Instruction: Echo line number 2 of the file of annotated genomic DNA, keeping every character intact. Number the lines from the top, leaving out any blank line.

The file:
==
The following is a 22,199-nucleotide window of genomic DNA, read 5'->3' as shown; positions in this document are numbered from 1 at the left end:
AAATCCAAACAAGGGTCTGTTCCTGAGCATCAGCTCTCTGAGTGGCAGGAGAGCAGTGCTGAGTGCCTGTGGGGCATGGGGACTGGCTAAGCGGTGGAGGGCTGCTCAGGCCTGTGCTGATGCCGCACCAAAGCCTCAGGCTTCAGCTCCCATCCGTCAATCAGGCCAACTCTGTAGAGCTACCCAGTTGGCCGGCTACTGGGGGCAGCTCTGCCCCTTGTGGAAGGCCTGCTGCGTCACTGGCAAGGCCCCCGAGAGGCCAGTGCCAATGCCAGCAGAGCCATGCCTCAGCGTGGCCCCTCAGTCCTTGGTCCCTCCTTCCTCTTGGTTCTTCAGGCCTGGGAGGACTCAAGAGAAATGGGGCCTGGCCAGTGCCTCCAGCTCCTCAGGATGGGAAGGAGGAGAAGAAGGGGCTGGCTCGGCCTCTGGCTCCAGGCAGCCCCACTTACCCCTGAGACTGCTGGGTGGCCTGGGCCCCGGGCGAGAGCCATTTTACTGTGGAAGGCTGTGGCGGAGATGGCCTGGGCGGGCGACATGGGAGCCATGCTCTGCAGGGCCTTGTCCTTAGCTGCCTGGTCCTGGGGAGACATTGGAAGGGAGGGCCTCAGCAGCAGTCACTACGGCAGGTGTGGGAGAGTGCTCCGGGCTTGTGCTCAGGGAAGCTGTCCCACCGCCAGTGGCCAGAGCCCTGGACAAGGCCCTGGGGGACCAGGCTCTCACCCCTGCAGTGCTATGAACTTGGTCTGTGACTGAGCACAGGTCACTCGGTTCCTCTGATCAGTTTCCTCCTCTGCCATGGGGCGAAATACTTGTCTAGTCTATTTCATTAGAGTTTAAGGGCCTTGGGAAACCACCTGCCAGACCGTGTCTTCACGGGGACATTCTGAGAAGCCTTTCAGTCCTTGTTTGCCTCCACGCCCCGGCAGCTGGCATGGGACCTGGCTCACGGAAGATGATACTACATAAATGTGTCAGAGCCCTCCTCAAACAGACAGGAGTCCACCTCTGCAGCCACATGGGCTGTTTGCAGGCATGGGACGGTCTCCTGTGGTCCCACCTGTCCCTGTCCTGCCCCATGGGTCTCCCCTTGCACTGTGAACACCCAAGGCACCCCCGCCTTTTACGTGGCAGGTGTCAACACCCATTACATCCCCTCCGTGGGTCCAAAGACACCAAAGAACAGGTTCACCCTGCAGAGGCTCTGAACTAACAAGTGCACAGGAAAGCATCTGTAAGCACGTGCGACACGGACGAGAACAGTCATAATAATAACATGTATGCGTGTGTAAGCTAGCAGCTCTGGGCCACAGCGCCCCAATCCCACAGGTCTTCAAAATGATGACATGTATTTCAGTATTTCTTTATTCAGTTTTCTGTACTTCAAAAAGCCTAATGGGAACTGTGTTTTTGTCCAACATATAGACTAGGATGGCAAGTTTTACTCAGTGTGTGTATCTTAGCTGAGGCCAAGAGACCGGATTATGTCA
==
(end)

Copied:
AAATCCAAACAAGGGTCTGTTCCTGAGCATCAGCTCTCTGAGTGGCAGGAGAGCAGTGCTGAGTGCCTGTGGGGCATGGGGACTGGCTAAGCGGTGGAGGGCTGCTCAGGCCTGTGCTGATGCCGCACCAAAGCCTCAGGCTTCAGCTCCCATCCGTCAATCAGGCCAACTCTGTAGAGCTACCCAGTTGGCCGGCTACTGGGGGCAGCTCTGCCCCTTGTGGAAGGCCTGCTGCGTCACTGGCAAGGCCCCCGAGAGGCCAGTGCCAATGCCAGCAGAGCCATGCCTCAGCGTGGCCCCTCAGTCCTTGGTCCCTCCTTCCTCTTGGTTCTTCAGGCCTGGGAGGACTCAAGAGAAATGGGGCCTGGCCAGTGCCTCCAGCTCCTCAGGATGGGAAGGAGGAGAAGAAGGGGCTGGCTCGGCCTCTGGCTCCAGGCAGCCCCACTTACCCCTGAGACTGCTGGGTGGCCTGGGCCCCGGGCGAGAGCCATTTTACTGTGGAAGGCTGTGGCGGAGATGGCCTGGGCGGGCGACATGGGAGCCATGCTCTGCAGGGCCTTGTCCTTAGCTGCCTGGTCCTGGGGAGACATTGGAAGGGAGGGCCTCAGCAGCAGTCACTACGGCAGGTGTGGGAGAGTGCTCCGGGCTTGTGCTCAGGGAAGCTGTCCCACCGCCAGTGGCCAGAGCCCTGGACAAGGCCCTGGGGGACCAGGCTCTCACCCCTGCAGTGCTATGAACTTGGTCTGTGACTGAGCACAGGTCACTCGGTTCCTCTGATCAGTTTCCTCCTCTGCCATGGGGCGAAATACTTGTCTAGTCTATTTCATTAGAGTTTAAGGGCCTTGGGAAACCACCTGCCAGACCGTGTCTTCACGGGGACATTCTGAGAAGCCTTTCAGTCCTTGTTTGCCTCCACGCCCCGGCAGCTGGCATGGGACCTGGCTCACGGAAGATGATACTACATAAATGTGTCAGAGCCCTCCTCAAACAGACAGGAGTCCACCTCTGCAGCCACATGGGCTGTTTGCAGGCATGGGACGGTCTCCTGTGGTCCCACCTGTCCCTGTCCTGCCCCATGGGTCTCCCCTTGCACTGTGAACACCCAAGGCACCCCCGCCTTTTACGTGGCAGGTGTCAACACCCATTACATCCCCTCCGTGGGTCCAAAGACACCAAAGAACAGGTTCACCCTGCAGAGGCTCTGAACTAACAAGTGCACAGGAAAGCATCTGTAAGCACGTGCGACACGGACGAGAACAGTCATAATAATAACATGTATGCGTGTGTAAGCTAGCAGCTCTGGGCCACAGCGCCCCAATCCCACAGGTCTTCAAAATGATGACATGTATTTCAGTATTTCTTTATTCAGTTTTCTGTACTTCAAAAAGCCTAATGGGAACTGTGTTTTTGTCCAACATATAGACTAGGATGGCAAGTTTTACTCAGTGTGTGTATCTTAGCTGAGGCCAAGAGACCGGATTATGTCA